two sparrows clinging to dry grass in the snow
What's the Buzz?

Great Backyard Bird Count Begins!

Hello 1-Hour Gardeners! Today marks the start of the Great Backyard Bird Count. As they say at the Cornell Lab of Ornithology…Red, Set, Bird!

Congratulations All You Citizen Scientists!

According to their statistics, all you birders found 70% of the entire planet’s birds last year. That’s you, plus 50,000 other compadres. It’s a great team. And I know you want to be part of it again this year.

Participating is super-easy:

  1. Watch birds anywhere, anytime from February 12 to the 15. Watch for at least 15 minutes and keep track of how many individuals of each species you saw. (I recommend using the Merlin Bird ID app. It’s a great tool…and it’s free! Get it now. No time to waste!)
  2. Then record what you saw on eBird.org/home. You’ll have to create an account…or use the same one you set up last year. It’s easy to do. The same as it is for setting up accounts on websites all over tarnation.
  3. Rinse. Then Repeat! Count as many times as you can over these 4 days, and record what you saw.
  4. By entering your sightings, you’re automatically entered to win ZEISS binoculars.
Screen shot of Cornell lab of ornithology, with photo of great horned owl in tree with bright green leaves all around

Bring the Kids

Get out there with your kids…and don’t hog the binoculars. Make sure they get a turn.

If you haven’t been able to see family for a while, you can go out “together” in different parts of the country. Just like we all look up at the same moon and feel together, you can look at birds and talk about what you saw. Great sharing…great togetherness across the miles.

Take Pictures

You don’t have to be good at it. I’m not. But I did catch this wing marks in the snow in my backyard. Not sure what they are. They look like wing marks…

two sets of six scrapes of wing tips in the snow

According to the Canadian Wildlife Federation, it’s possible to find “strike marks” of an owl—left in the snow, as they scrape the ground to grab their prey. https://cwf-fcf.org/en/resources/DIY/outside/tracking-down-winter-wildlife.html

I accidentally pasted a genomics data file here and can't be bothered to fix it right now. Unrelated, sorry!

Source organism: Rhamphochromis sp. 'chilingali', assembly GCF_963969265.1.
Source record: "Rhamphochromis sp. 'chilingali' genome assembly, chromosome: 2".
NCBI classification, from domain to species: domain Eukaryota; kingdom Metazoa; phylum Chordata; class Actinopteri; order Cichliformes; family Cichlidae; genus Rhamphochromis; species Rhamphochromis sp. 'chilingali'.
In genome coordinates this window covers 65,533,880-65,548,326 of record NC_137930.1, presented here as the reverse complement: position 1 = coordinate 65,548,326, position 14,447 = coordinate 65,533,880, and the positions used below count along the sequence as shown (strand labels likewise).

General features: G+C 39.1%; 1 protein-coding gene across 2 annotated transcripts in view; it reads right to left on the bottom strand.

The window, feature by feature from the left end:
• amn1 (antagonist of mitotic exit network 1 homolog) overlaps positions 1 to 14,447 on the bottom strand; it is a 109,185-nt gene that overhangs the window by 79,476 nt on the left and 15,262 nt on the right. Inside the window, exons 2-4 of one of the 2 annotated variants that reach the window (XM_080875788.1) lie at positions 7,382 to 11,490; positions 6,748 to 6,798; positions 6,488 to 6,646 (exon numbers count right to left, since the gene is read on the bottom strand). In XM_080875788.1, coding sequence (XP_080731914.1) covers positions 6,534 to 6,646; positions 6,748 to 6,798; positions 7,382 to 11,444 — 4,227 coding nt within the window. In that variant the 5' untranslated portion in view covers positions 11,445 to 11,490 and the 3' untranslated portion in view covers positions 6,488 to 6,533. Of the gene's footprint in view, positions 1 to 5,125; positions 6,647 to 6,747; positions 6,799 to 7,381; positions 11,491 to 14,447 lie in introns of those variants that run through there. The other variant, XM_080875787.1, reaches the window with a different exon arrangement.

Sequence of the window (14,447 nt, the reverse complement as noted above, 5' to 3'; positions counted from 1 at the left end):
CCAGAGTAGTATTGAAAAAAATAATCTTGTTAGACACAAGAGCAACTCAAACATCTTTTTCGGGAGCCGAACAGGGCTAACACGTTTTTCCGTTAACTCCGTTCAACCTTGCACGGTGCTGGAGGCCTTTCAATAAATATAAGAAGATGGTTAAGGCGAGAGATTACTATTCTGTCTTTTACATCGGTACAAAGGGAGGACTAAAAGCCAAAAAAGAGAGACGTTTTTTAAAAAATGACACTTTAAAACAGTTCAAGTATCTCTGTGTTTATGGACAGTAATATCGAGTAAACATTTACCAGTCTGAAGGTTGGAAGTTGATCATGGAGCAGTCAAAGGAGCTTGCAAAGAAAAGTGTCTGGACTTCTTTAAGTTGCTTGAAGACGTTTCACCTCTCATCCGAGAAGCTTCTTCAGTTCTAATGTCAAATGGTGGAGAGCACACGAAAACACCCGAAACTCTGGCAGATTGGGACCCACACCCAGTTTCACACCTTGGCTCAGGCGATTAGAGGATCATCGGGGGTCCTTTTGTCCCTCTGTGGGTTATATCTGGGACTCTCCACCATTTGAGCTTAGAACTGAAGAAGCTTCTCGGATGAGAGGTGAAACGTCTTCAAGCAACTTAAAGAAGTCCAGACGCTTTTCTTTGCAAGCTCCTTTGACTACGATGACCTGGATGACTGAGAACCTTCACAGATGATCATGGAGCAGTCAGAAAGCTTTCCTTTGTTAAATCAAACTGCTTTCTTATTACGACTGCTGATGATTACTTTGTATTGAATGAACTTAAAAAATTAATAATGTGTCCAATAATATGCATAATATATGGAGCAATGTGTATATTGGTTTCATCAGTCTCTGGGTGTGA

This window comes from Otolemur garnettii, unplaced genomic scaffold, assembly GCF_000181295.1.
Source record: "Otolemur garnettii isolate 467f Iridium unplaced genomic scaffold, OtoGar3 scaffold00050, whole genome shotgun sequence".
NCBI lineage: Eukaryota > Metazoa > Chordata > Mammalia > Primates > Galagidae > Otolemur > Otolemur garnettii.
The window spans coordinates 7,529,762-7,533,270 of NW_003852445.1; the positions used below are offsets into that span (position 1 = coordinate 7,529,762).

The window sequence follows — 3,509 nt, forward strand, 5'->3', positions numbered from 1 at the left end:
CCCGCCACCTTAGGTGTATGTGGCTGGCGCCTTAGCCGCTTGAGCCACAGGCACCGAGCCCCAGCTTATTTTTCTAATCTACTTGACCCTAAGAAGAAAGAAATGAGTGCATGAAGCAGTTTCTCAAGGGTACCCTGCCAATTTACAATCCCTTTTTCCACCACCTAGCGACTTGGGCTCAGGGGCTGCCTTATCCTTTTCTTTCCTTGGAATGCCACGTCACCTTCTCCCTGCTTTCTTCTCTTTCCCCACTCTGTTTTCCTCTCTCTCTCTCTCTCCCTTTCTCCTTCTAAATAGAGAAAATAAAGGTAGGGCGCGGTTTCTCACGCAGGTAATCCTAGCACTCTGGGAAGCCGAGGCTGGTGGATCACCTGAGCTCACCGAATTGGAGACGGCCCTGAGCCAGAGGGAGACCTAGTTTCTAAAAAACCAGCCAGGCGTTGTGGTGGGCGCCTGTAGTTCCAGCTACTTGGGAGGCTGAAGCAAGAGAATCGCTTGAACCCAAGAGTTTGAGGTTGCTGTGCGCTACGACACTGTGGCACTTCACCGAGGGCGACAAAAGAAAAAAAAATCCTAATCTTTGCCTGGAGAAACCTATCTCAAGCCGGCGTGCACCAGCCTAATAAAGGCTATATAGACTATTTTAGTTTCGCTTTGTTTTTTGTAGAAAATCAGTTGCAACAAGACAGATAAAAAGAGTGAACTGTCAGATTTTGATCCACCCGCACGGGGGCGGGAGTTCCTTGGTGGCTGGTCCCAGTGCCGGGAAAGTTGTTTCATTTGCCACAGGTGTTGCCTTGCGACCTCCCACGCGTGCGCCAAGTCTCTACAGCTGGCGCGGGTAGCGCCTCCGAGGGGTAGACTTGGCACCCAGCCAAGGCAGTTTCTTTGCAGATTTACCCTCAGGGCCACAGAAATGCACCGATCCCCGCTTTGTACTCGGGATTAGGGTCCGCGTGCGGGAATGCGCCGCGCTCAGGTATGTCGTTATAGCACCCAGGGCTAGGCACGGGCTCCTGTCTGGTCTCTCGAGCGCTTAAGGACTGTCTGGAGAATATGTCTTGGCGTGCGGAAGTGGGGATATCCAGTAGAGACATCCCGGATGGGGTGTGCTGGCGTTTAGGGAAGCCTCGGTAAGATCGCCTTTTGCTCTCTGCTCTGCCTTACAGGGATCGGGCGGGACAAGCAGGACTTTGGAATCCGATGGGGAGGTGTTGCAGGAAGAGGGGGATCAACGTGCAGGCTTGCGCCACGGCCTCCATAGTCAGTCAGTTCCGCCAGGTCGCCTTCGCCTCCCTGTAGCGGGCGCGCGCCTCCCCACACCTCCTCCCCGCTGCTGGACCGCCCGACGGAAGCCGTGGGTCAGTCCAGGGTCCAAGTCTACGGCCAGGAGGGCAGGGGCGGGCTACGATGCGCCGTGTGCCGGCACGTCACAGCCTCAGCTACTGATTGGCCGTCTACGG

But there is usually a big scuff mark in between where they grabbed the animal. What do you think? Perhaps it missed its mark and just left the wing prints?

Then again, it looks like a smaller bird. What do you think it is?

Give me your ideas. And tell us all about the cool stuff you saw!

Happy Great Backyard Bird Count! Hoot! Hoot!

1 thought on “Great Backyard Bird Count Begins!”

  1. Sounds like fun. While looking at property for sale – I spotted a red tail hawk perched just above my head on a garage roof in an alley in Chicago. Startled, I thought how weird… till I realized how many rats likely run in the alleys. Later, while working on fixing up my daughter’s new Northwest Side property, I noticed a dozen or so mourning doves singing merrily away in unusually dense pines. Prior owner topped the main trunks to limit height so they developed multiple leaders like a saguaro cactus. I checked out the habitat most favored by mourning doves. Dense foliage is prized by that species. Happiest sounding place in Chicago all day long. Neighbor lady says she saw a Cardinal and sparrows in there too. Be fun to count the whole bunch.

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